At first, abstract art was nothing more than senseless shapes and forms to Finnish artist Agneta Ekholm.

"There was no centre-point and I thought it looked like a mess," she says. "It took me some time before I actually found a language within that. Suddenly all those forms and shapes made sense, more powerful than figurative work."

Ekholm's latest paintings on canvas and perspex are showing at Whitespace Gallery. Set against solid colours, her works show depth and movement through layers of forms and shadows, lines and textures.

Ekholm has been living in Melbourne for 10 years, but is aware of her Scandinavian roots. The fusion of these cultures form her identity, which inspires her art - the colours of Australia and the elements of Scandinavian winter.

"If you are a visual artist, painting is a creative activity that drives what's deepest within you and clarifies who you are," she says. "Deepest within you are your roots, so my art is a cultural expression.

"When you are so far removed from [your roots], it becomes a longing. It's beautiful to long for something - I always have to paint to get that longing out of me."

The titles of her canvas works include Snow, Lick and White Heat; nature and the senses are clearly strong influences. Her perspex pieces are named after places - Bondi, Helsinki, Grey Lynn - which helps to explain how she uses colour.

"If I close my eyes and think of Bondi, all I see is this beautiful, cobalt blue, as sky and water melt into one. Red for me is always Australia - the warmth, but it's also very aggressive."

Ekholm thinks of white when she pictures New Zealand, because of the land's purity and snow.

Vivid childhood memories also inspire her art. "I remember objects underneath the ice but I couldn't touch them. I couldn't understand the concept of what ice was ... it was very mystifying." Trying to recreate that memory is what drove Ekholm to experiment with perspex.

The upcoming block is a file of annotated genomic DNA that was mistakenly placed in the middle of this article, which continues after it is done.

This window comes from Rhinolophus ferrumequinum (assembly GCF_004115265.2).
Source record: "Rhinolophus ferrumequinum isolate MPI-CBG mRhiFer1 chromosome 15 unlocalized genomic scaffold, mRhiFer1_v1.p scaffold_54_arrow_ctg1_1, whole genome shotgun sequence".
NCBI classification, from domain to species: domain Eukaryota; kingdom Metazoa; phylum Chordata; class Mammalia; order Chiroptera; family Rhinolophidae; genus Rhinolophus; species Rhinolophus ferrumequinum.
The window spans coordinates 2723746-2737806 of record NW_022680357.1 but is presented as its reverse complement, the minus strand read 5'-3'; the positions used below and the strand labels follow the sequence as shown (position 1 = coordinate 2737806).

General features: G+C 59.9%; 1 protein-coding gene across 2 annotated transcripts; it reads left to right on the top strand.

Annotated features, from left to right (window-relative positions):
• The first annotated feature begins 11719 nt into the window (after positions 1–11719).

While she says her perspex and canvas works differ in appearance, they are born of the same technique. She uses brushes to place paint on her chosen medium, then creates shapes with her own secret weapon - sponges. "I clean the edges and make the forms with about 25 different sponges."

She doesn't wish to reveal what types she uses, but giggles at how common they are.

The lines are so precise that people have accused her of using masking tape. But Ekholm insists all it takes is training and intense concentration. And a very steady hand.

"With the perspex, I use a cloth and gloves and get those straight lines with my hands."

Though she has been perfecting her technique since graduating from fine arts school in 1996, Ekholm feels she is just starting to master her medium. She says artists should always be learning and improving.

Her work is quite unlike anything else, she claims. While hoping viewers can understand her art, she concedes that individual reactions vary when it comes to the abstract.

"I don't think I can tell the viewer what they should see. I just hope my work evokes a vision, their own personal impression. The pure immediate reaction to the work - that's what I'm after.

"When they come back and say, 'I had to buy this painting because it has tranquillity in it, or it makes me feel in a certain way, or it reminds me of something' - that is extremely rewarding."

But creating the work is the most rewarding aspect, she says. "If I don't paint for a month, I get very edgy and I'm not very nice to be with, so I always feel I should do more. I love what I do, and that's important because that shines through in my work. It's such a passionate thing to paint and I would never give it up - never."


*What: New Work, by Agneta Ekholm

*Where and when: Whitespace Contemporary Art Gallery, 12 Crummer Rd, Ponsonby, to Nov 12